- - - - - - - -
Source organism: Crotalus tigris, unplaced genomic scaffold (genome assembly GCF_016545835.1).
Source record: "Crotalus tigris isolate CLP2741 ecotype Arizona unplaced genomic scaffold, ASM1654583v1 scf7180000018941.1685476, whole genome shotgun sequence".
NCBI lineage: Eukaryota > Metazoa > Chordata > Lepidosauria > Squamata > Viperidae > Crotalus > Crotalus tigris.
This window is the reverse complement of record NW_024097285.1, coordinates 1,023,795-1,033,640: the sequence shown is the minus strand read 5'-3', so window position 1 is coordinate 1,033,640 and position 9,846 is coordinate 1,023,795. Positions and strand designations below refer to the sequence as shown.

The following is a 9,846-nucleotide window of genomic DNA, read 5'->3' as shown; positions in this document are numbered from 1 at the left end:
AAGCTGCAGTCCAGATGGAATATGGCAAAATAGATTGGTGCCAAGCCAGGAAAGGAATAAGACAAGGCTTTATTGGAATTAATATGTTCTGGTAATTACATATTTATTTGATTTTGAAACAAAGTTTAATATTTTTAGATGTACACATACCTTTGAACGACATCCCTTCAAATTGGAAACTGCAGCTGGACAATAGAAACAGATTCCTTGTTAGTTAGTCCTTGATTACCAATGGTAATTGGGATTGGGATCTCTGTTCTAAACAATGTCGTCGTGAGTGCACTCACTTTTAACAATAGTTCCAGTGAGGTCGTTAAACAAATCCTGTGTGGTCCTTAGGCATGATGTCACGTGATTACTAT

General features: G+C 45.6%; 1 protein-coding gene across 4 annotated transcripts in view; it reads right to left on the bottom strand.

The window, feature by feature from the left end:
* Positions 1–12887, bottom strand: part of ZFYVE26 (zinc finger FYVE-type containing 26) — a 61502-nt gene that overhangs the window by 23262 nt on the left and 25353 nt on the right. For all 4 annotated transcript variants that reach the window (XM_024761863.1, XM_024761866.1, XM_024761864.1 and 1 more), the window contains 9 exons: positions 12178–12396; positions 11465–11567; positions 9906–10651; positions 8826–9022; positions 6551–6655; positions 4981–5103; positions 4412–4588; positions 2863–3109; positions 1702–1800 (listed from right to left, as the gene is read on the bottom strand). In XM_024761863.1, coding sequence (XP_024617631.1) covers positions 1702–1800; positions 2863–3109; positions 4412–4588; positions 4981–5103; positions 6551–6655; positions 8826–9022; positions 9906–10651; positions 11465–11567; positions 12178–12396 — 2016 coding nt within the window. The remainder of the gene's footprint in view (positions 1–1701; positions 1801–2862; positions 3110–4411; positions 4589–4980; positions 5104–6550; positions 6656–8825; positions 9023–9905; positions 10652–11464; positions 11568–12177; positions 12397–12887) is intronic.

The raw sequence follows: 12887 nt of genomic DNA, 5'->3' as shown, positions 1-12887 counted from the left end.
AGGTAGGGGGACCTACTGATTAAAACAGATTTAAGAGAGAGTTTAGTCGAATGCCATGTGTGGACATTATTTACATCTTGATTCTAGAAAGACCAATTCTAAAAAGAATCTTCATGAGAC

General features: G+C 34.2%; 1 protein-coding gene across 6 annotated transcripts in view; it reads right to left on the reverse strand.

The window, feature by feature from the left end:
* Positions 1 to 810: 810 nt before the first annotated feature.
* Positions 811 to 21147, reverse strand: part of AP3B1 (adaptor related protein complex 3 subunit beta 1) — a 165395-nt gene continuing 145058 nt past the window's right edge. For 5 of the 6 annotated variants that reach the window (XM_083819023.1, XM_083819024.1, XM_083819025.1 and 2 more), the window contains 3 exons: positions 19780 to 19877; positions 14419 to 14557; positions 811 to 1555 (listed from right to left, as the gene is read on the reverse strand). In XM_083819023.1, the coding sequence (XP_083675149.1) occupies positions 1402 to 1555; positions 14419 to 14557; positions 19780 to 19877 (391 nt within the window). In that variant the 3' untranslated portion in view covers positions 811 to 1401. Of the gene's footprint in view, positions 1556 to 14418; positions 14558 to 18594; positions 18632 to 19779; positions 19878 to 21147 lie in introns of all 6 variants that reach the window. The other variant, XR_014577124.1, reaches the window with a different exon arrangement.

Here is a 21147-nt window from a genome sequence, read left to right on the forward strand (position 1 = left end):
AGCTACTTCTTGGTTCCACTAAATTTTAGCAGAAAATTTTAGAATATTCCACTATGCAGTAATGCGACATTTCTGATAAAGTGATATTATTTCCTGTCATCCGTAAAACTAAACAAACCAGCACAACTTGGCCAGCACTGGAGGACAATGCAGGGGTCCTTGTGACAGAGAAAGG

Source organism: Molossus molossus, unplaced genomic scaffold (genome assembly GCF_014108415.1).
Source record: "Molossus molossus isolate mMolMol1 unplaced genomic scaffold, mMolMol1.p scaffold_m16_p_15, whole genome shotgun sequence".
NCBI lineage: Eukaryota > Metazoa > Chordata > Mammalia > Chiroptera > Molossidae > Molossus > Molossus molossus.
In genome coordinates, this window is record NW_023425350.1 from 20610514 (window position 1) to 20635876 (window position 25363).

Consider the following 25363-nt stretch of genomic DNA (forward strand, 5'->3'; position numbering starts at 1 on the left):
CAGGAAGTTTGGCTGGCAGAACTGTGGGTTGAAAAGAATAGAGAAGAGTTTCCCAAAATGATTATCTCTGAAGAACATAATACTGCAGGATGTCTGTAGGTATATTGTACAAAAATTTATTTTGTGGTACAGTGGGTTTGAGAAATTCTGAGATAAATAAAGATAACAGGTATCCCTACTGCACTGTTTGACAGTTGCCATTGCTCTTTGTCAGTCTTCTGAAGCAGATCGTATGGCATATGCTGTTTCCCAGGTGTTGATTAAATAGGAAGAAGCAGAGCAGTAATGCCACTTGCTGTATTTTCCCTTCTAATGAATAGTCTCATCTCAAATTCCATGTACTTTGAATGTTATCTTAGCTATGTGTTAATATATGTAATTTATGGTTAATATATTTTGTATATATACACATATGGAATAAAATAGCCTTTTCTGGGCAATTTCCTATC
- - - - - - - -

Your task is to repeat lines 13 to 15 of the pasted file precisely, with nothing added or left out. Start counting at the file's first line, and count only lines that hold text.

The window, feature by feature from the left end:
* Positions 1 to 810: 810 nt before the first annotated feature.
* Positions 811 to 21147, reverse strand: part of AP3B1 (adaptor related protein complex 3 subunit beta 1) — a 165395-nt gene continuing 145058 nt past the window's right edge. For 5 of the 6 annotated variants that reach the window (XM_083819023.1, XM_083819024.1, XM_083819025.1 and 2 more), the window contains 3 exons: positions 19780 to 19877; positions 14419 to 14557; positions 811 to 1555 (listed from right to left, as the gene is read on the reverse strand). In XM_083819023.1, the coding sequence (XP_083675149.1) occupies positions 1402 to 1555; positions 14419 to 14557; positions 19780 to 19877 (391 nt within the window). In that variant the 3' untranslated portion in view covers positions 811 to 1401. Of the gene's footprint in view, positions 1556 to 14418; positions 14558 to 18594; positions 18632 to 19779; positions 19878 to 21147 lie in introns of all 6 variants that reach the window. The other variant, XR_014577124.1, reaches the window with a different exon arrangement.